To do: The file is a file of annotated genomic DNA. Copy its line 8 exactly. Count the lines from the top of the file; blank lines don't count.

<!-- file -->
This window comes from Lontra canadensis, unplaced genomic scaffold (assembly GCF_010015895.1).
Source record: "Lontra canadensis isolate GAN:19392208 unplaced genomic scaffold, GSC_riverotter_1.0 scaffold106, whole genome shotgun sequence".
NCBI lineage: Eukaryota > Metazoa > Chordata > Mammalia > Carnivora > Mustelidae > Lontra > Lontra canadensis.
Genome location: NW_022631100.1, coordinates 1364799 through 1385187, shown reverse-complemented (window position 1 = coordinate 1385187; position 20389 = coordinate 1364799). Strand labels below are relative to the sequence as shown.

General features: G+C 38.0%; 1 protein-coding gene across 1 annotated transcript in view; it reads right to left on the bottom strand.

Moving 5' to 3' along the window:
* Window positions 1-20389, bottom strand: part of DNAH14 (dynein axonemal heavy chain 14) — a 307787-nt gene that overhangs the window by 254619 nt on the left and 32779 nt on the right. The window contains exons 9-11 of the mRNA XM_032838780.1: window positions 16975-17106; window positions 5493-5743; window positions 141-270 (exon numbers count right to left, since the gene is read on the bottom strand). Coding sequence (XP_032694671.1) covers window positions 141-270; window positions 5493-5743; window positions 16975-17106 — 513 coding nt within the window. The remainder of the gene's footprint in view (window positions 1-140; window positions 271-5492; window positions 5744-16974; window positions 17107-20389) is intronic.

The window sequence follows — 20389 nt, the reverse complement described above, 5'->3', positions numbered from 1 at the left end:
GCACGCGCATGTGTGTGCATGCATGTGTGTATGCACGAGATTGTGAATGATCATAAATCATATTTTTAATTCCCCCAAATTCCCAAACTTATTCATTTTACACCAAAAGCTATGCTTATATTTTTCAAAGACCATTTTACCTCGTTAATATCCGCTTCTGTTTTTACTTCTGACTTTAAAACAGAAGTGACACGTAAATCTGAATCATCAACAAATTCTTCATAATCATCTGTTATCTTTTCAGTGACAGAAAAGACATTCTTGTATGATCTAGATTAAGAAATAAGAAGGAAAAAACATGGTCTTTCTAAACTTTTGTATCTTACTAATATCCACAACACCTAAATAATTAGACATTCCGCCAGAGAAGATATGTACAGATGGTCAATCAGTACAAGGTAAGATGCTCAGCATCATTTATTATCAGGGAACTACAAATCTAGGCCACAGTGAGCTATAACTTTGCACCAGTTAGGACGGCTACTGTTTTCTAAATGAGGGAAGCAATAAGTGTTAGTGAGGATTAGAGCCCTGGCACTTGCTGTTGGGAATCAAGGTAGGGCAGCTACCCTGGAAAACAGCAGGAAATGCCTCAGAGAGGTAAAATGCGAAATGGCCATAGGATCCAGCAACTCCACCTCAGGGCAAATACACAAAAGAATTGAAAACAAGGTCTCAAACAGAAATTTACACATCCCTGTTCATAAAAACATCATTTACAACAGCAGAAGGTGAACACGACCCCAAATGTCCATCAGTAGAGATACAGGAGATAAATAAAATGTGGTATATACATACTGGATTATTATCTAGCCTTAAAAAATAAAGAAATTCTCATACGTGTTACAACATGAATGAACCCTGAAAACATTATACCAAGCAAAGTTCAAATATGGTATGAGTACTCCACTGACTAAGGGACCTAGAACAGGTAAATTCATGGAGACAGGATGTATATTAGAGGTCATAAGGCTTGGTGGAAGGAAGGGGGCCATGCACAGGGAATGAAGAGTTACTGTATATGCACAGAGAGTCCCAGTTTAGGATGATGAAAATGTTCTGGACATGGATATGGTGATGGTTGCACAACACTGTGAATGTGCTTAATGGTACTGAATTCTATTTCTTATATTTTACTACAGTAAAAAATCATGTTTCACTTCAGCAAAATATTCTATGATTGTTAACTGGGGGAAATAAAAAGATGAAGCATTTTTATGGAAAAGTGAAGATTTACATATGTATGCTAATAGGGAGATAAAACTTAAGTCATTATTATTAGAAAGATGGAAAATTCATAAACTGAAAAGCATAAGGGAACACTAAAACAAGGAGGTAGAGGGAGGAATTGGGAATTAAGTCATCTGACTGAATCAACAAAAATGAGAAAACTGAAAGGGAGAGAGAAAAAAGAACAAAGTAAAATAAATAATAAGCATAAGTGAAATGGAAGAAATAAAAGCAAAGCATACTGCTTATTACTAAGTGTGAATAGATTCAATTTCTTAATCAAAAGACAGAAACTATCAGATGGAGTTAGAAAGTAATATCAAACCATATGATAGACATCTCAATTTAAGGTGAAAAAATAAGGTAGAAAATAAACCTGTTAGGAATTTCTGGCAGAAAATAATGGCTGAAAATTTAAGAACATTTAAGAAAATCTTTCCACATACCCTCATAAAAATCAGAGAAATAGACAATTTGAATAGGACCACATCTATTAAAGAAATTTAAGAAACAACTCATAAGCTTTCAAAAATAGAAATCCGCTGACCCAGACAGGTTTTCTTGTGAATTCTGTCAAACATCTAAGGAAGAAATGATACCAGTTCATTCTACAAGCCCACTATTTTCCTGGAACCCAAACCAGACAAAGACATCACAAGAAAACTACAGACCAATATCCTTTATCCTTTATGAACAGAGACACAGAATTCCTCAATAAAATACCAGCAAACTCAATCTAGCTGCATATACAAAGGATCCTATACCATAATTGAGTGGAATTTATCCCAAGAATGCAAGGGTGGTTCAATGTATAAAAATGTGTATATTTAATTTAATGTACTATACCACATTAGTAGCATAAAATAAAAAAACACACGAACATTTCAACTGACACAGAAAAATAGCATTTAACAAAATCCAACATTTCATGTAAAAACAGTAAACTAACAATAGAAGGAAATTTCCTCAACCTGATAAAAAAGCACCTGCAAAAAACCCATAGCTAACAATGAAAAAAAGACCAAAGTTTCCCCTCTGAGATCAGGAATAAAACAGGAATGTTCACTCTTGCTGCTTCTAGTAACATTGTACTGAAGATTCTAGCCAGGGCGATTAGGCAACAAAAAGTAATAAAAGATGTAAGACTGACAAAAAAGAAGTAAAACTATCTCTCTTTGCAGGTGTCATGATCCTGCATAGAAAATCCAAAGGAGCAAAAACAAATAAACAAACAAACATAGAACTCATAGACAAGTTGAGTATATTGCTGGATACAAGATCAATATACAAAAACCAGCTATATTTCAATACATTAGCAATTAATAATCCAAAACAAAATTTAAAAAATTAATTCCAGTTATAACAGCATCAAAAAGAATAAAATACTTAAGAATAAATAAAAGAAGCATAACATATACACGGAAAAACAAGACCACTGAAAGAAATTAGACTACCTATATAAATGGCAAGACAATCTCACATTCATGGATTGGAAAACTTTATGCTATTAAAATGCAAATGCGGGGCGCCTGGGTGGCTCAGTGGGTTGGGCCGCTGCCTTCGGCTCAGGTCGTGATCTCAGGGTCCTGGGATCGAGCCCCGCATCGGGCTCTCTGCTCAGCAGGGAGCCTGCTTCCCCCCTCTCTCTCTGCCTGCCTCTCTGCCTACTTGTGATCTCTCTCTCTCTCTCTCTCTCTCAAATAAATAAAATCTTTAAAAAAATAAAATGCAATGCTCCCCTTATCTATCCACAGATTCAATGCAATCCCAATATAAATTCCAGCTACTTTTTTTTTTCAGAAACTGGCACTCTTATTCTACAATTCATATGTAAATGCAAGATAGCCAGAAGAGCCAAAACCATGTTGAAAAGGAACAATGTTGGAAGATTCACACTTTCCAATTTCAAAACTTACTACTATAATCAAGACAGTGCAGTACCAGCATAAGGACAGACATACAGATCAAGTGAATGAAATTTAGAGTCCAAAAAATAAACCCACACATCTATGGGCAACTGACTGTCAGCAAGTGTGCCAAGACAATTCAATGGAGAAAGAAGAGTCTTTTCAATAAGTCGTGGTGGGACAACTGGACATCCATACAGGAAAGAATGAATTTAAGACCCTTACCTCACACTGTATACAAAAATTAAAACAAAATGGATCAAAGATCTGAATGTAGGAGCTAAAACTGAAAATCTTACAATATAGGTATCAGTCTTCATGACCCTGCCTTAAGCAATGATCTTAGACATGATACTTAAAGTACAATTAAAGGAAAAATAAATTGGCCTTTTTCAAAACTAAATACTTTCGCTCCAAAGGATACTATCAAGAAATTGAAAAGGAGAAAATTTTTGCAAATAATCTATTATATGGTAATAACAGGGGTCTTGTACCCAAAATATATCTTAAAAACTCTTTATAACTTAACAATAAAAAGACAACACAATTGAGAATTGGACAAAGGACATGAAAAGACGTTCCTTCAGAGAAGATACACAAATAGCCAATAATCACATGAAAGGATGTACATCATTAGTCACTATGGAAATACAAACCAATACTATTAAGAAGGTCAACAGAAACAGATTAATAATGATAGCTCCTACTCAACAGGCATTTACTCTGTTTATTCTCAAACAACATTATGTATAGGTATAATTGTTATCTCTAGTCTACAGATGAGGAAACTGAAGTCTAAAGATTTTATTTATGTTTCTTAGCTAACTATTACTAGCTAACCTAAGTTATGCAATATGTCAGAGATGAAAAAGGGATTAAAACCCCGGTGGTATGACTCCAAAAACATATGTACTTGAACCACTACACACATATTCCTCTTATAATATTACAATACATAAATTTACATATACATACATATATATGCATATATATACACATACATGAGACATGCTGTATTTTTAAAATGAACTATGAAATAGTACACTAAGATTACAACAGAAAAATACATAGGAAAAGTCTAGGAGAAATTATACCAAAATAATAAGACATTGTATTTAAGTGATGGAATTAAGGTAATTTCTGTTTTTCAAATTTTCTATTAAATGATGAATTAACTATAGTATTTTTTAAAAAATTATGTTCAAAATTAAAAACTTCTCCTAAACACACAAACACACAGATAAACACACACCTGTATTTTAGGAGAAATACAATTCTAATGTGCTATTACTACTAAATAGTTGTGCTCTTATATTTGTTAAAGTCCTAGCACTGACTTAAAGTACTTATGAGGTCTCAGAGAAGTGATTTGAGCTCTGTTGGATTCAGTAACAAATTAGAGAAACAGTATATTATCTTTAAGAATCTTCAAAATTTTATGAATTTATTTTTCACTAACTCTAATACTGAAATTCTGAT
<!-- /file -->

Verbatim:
The window sequence follows — 20389 nt, the reverse complement described above, 5'->3', positions numbered from 1 at the left end: